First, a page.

Eliminating “Gun Violence”

There is a lot of power to words and to their connotations. And we should be well aware that the media and politicians (and really anyone in the business of communication) are keen on this. They know that when describing a person who is careful to save rather than spend money, they can use a positive expression or phrase, like “frugal” or “thrifty,” or they can use a negative term, like “cheap” or “closefisted.” One little word can change everything. It can cause an emotional response. It can paint a picture. It can taint or deceive. It can manipulate.

One clever and calculating use of words is the phrase “gun violence.” I have heard that one a lot. It really has become part of the American lexicon. But I believe that this phrase is intentionally misleading and being used to pull people toward gun control. Because who in his or her right mind would be for any kind of violence…right?

For instance, check out this photo caption used in a recent article from the Daily News: “Hillary Clinton holds flowers as she visits the Kids Off the Block memorial in Chicago, which pays tribute to children that were killed by gun violence.”

Did you catch that? “Children that were killed by gun violence.” This is the danger in the phrasing, the wording, the diction…the subtle, intentional stringing together of words to encourage and solidify a very specific line of thinking: There is no blame here for the murderers. It’s the guns.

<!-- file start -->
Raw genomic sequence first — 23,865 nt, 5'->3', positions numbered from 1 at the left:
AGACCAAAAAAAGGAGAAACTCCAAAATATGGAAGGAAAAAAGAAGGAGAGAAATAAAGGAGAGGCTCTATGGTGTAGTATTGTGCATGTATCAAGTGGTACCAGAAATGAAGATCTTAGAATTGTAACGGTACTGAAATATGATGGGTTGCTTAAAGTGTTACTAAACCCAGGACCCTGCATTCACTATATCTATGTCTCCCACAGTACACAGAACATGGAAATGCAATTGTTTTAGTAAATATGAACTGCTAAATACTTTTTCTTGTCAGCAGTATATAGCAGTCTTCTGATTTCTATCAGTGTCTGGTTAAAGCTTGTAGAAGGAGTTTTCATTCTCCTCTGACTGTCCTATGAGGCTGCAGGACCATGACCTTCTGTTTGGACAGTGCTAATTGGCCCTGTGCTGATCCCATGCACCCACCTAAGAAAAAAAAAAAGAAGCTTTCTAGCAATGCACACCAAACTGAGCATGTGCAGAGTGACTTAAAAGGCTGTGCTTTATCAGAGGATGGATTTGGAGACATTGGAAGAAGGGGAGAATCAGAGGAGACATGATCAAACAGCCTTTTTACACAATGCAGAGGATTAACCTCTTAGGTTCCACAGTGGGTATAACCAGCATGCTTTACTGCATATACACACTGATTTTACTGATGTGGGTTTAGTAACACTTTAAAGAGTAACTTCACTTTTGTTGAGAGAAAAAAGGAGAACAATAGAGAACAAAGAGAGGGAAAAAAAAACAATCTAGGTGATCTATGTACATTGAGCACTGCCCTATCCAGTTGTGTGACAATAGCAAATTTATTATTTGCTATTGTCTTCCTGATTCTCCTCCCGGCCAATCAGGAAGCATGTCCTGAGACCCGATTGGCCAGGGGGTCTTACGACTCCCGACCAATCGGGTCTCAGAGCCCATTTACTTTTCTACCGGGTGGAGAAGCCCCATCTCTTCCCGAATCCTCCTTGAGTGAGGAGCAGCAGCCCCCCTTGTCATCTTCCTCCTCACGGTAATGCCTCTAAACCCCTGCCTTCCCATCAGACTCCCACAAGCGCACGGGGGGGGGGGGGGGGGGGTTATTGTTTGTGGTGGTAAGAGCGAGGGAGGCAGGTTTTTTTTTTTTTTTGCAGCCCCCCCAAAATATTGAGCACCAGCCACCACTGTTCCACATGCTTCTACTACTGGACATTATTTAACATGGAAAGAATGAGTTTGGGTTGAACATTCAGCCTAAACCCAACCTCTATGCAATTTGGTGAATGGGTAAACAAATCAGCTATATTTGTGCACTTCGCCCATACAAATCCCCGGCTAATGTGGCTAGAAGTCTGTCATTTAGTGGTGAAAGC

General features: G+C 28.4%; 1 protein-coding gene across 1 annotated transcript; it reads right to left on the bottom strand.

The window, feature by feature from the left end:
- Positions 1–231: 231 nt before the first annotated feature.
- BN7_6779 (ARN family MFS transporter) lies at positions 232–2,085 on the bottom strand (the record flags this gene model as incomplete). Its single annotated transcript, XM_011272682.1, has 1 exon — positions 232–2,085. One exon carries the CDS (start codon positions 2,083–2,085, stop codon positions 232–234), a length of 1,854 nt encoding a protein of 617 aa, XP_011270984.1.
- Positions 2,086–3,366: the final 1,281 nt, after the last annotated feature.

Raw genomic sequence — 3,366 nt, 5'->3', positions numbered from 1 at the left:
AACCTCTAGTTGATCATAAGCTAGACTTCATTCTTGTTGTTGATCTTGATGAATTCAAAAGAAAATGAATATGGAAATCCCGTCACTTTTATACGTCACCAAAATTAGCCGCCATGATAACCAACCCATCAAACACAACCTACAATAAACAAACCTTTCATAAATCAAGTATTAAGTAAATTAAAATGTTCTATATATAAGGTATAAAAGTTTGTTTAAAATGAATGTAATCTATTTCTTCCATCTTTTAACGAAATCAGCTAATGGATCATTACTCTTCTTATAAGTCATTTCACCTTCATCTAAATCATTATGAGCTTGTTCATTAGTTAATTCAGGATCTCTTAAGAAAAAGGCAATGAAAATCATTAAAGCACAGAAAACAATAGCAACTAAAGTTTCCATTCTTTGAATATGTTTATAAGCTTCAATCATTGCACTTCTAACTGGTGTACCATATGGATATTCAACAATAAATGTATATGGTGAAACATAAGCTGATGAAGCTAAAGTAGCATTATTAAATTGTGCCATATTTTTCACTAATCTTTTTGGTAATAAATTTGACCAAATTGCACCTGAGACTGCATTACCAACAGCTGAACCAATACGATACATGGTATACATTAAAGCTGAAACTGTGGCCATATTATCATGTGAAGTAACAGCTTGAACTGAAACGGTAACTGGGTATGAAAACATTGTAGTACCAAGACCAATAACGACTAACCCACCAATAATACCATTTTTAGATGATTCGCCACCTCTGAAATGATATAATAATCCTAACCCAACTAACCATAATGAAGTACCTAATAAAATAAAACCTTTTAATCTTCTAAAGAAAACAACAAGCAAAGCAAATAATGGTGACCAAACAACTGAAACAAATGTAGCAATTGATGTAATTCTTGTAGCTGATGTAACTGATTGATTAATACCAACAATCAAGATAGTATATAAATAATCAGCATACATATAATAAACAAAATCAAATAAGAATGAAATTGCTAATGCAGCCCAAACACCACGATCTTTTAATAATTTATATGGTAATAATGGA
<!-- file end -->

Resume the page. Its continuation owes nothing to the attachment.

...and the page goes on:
But what does “gun violence” really mean? Responsibly armed Americans may define it as the unlawful use of a gun to cause harm or death. And we may want to think that it refers to criminals hurting innocent victims. But people are being led to believe it’s any use of a firearm, whether it’s a law enforcement officer taking down a bad guy or a young college student protecting herself from a violent attacker.

So I asked some people to define “gun violence” for me, you know, so I—a gun-toting mom—could understand it better. Overall, most folks declared that “gun violence” is violence committed with the use of a gun. Okay. Makes sense. But with that definition in mind, does that make ANY violence committed with any certain object THAT specific kind of violence? For instance, if someone were to become violent with a knife, is that, then, “knife violence?” What if the violent person were threatening others with a baked potato; is that, then, “baked potato violence?”

I actually brought up this line of questioning, but I was immediately shot down by someone who, frustrated, informed me that, “It is the person committing a crime that is the problem, not the item itself.” Exactly. It’s not the gun—the inanimate object—that is a violent thing. It’s the individual. A gun is only as “violent” as the person who wields it.

So nowadays, when people start throwing around the term “gun violence” and talk about how we need to eliminate it, I guess in many ways, I agree. I believe we need to eliminate that phrase. Guns are not the cause of violence. People are. And we need to be careful enough to read between the lines whenever those words appear. In many cases, the ones who are speaking out the loudest about “gun violence” are really only speaking about gun control.

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